Bona fide Vietnamese massage is offered around town from a few US dollars. Traditional manipulation involves applying pressure along meridian lines and draining toxins from muscles with big, sweeping motions. The spa at the Ana Mandara Evason Resort (Tran Phu; tel:  058 829 829) is Nha Trang's most luxurious, with an inner courtyard of treatment areas and post-treatment chill-out zones that look to the sea. Though all beaches are public in Vietnam, this beach's few strolling vendors steer clear of Ana Mandara's thatched umbrellas, wooden sun-loungers and soft hammocks.
When not viewing them live through goggles in their natural environment, most visitors derive much holiday pleasure from consuming the reasonably priced and pollution-free fish, molluscs and crustaceans of local waters. One of the most popular establishments is Hoan Hai Seafood Restaurant (6 Phan Chu Trinh; tel:  058 823 133), whose grilled shrimps burst with sweet freshness. Its tamarind crab is a signature dish, as is sauteed cockles with lemon grass and chilli. Snapper, sole, mussels, clams and more are available in restaurants everywhere.
7 Dam Market
A dawn wake-up call is a fair price to pay for a visit to central Nha Trang's Dam Market, where the stars of the show are swarming buckets of live seafood. Dried and freshly cut seafood and meat, and an unfathomable array of fruit, vegetables and fresh herbs, also feature. Grab a bowl of pho, the national dish of noodle soup with beef or chicken, and a strong local coffee with condensed milk. The whole town is at its busiest from 5am to 8am.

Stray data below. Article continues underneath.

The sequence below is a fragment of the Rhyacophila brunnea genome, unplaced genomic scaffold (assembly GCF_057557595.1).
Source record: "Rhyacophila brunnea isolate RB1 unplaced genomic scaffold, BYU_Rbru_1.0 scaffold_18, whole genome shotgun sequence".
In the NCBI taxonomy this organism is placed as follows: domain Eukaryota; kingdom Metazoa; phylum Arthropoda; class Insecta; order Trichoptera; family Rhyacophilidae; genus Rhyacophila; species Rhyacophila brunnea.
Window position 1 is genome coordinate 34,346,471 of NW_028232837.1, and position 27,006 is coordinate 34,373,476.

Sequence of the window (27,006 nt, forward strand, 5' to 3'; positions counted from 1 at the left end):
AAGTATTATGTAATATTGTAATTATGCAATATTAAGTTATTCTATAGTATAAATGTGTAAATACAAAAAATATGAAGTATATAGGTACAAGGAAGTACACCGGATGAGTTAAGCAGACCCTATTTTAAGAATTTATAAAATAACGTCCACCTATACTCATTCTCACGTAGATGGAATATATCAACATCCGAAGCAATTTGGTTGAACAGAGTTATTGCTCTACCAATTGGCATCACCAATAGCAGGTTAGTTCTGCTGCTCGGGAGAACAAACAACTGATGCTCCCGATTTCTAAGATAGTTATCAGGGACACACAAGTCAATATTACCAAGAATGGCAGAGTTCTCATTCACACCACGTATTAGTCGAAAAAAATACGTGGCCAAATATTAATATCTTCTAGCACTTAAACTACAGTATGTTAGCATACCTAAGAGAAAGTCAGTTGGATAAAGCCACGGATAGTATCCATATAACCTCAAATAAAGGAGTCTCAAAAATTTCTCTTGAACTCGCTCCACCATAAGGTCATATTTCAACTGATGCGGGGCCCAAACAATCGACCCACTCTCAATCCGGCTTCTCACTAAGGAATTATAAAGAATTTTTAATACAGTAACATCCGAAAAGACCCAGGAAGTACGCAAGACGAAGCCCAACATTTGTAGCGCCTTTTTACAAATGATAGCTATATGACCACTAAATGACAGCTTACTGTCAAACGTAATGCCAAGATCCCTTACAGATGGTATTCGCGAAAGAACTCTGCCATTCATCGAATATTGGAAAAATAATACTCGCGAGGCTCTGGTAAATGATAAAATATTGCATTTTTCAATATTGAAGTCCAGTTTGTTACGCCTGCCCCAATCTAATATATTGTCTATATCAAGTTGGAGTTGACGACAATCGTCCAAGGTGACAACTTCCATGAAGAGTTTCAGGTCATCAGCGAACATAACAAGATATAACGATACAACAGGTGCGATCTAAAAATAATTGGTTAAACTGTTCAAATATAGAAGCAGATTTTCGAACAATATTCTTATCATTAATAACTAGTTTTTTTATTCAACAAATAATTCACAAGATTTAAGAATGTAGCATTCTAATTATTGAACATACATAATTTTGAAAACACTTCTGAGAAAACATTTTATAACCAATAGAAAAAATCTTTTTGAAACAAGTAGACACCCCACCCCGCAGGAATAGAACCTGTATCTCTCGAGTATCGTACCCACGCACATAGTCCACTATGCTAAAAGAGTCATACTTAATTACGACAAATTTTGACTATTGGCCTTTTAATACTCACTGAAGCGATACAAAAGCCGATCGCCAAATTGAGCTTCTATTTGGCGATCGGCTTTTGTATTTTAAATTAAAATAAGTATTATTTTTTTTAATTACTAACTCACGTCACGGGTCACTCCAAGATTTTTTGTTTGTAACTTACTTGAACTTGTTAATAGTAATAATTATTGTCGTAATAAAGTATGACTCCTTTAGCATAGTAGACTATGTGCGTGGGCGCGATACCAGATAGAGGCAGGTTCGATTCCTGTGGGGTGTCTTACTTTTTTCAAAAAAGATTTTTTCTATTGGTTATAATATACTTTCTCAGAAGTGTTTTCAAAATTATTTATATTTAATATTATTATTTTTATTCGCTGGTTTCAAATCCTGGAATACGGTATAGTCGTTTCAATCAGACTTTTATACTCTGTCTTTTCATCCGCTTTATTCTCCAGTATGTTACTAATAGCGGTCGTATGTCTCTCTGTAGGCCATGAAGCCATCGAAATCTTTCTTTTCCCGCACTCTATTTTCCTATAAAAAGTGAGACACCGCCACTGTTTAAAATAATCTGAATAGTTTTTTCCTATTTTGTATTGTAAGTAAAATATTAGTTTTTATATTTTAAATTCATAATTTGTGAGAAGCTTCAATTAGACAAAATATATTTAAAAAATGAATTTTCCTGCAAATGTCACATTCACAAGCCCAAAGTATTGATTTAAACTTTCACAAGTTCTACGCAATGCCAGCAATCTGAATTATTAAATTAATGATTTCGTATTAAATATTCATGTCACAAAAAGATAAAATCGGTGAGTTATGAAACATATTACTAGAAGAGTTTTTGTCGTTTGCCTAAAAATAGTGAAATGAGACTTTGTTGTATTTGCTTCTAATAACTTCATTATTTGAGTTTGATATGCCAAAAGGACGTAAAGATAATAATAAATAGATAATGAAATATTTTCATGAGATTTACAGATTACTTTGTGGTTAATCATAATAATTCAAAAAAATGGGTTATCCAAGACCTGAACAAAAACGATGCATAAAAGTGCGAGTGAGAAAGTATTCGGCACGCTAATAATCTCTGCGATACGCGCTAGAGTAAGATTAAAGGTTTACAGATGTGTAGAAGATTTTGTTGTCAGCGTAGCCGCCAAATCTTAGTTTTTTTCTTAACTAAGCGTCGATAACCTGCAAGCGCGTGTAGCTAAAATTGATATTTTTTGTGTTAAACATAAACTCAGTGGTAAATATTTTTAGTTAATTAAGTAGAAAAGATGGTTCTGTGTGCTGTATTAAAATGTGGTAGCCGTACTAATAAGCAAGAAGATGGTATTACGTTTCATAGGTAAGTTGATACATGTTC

8 Long Thanh Gallery
Nha Trang is not a noted destination for collectors of Vietnamese art, so it is surprising to find this small but contemporary gallery, owned by, and displaying the stark black and white works of, respected local photographer Long Thanh. Most of his pictures focus on the human figure - many are portraits of Vietnamese villagers - although landscapes and urban scenes are also moodily captured (126 Hoang Van Thu Street; tel:  058 824 875).
9 Living it up
Nightlife is not in itself a reason for visiting Nha Trang's stretch of the Vietnamese coast: all the restaurants and bars seem to have a laid-back vibe in the evening ... at least until midnight, when they close. An exception is the Nha Trang Sailing Club (72 Tran Phu. Tel:  058 826 528), with its split-level, open-sided lounge. Friday and Saturday nights there make for outstanding people watching, with resident Vietnamese and westerners, tourists and a smattering of 'ladies of the night' all happily mingling over games of pool and far too many drinks.
For those who like trying local therapeutic treatments, alfresco bath houses in the hills around Long Son Pagoda offer soaks in gender-divided pools filled with mineral-rich mud. The baths buzz with visitors - mainly Vietnamese - so steep and socialise. As the Thap Ba Hot Spring Centre (25 Ngoc Son, Ngoc Hiep. Tel:  058 830 090; www.thapbahot spring.com.vn) declares on its sign: 'Soaking in mineral mud is very interesting'. It is also very messy. Forty-five-minute soaks start at US$2; US$4 hires you a private tub.